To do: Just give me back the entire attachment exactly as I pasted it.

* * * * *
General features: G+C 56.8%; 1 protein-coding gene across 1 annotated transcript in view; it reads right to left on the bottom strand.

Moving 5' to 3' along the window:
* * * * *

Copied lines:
General features: G+C 56.8%; 1 protein-coding gene across 1 annotated transcript in view; it reads right to left on the bottom strand.

Moving 5' to 3' along the window: